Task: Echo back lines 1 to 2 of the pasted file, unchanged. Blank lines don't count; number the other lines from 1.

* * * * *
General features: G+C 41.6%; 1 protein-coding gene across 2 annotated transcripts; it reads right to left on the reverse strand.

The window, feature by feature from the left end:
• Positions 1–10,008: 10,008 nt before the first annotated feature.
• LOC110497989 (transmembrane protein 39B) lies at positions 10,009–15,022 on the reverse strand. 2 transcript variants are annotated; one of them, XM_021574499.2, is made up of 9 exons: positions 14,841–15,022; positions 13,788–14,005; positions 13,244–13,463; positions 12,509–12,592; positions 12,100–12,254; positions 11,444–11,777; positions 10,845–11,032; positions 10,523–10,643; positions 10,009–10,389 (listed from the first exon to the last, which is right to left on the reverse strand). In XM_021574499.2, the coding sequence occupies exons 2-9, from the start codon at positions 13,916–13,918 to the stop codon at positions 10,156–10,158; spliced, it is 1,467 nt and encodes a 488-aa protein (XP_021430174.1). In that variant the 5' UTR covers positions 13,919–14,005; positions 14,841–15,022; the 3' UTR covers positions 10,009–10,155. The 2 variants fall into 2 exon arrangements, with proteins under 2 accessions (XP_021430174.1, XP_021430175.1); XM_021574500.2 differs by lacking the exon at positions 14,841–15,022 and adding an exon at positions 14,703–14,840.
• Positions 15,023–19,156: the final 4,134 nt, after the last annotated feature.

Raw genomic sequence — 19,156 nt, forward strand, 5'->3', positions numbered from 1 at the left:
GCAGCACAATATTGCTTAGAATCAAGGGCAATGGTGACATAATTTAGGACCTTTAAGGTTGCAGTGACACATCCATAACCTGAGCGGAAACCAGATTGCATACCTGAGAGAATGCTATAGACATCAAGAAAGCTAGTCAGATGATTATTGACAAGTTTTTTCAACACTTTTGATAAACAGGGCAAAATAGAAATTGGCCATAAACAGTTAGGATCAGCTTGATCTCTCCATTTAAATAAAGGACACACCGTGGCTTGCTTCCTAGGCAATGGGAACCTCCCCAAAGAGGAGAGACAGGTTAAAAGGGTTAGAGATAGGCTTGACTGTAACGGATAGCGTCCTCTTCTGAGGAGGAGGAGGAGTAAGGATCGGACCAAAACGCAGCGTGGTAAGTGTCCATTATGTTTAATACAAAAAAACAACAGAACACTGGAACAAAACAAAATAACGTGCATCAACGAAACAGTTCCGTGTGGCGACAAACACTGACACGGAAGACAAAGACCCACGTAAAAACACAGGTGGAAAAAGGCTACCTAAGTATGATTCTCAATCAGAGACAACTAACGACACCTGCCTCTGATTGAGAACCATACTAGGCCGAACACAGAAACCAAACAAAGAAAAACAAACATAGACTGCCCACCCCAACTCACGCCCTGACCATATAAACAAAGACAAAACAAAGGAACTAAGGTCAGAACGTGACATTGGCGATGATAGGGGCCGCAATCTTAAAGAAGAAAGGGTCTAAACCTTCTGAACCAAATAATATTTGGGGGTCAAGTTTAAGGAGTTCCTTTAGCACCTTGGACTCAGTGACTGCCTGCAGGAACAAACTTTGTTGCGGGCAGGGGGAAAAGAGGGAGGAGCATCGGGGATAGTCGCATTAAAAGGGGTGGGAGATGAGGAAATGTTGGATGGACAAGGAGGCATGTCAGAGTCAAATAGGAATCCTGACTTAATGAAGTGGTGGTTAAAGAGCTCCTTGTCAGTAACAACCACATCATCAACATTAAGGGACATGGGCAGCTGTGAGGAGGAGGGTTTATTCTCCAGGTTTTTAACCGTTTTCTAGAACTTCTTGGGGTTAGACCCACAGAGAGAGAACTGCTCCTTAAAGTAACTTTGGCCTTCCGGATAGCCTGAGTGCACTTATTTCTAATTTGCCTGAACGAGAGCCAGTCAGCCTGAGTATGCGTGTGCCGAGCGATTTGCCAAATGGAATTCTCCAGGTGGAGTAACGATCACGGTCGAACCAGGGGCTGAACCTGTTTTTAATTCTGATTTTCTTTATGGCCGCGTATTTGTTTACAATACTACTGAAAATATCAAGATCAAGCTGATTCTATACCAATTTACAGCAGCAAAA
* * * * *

General features: G+C 41.6%; 1 protein-coding gene across 2 annotated transcripts; it reads right to left on the reverse strand.

The window, feature by feature from the left end: